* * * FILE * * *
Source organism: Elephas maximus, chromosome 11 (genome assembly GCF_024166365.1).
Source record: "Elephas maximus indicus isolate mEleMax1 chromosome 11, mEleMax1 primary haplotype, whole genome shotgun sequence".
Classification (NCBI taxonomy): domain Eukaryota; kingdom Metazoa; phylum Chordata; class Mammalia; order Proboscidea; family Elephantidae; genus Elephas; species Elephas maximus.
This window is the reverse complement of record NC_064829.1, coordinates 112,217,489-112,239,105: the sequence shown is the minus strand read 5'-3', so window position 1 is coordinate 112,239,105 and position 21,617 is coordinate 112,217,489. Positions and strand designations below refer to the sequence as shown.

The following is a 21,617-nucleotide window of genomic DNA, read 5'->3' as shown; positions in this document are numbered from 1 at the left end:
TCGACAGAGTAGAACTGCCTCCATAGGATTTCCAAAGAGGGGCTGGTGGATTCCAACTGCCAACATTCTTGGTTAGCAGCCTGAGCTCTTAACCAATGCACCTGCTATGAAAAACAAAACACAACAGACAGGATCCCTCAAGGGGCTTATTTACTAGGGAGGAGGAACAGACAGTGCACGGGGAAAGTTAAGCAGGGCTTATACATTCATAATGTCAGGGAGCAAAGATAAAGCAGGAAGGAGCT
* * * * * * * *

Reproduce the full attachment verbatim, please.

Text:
Source organism: Elephas maximus, chromosome 11 (genome assembly GCF_024166365.1).
Source record: "Elephas maximus indicus isolate mEleMax1 chromosome 11, mEleMax1 primary haplotype, whole genome shotgun sequence".
Classification (NCBI taxonomy): domain Eukaryota; kingdom Metazoa; phylum Chordata; class Mammalia; order Proboscidea; family Elephantidae; genus Elephas; species Elephas maximus.
This window is the reverse complement of record NC_064829.1, coordinates 112,217,489-112,239,105: the sequence shown is the minus strand read 5'-3', so window position 1 is coordinate 112,239,105 and position 21,617 is coordinate 112,217,489. Positions and strand designations below refer to the sequence as shown.

The following is a 21,617-nucleotide window of genomic DNA, read 5'->3' as shown; positions in this document are numbered from 1 at the left end:
TCGACAGAGTAGAACTGCCTCCATAGGATTTCCAAAGAGGGGCTGGTGGATTCCAACTGCCAACATTCTTGGTTAGCAGCCTGAGCTCTTAACCAATGCACCTGCTATGAAAAACAAAACACAACAGACAGGATCCCTCAAGGGGCTTATTTACTAGGGAGGAGGAACAGACAGTGCACGGGGAAAGTTAAGCAGGGCTTATACATTCATAATGTCAGGGAGCAAAGATAAAGCAGGAAGGAGCT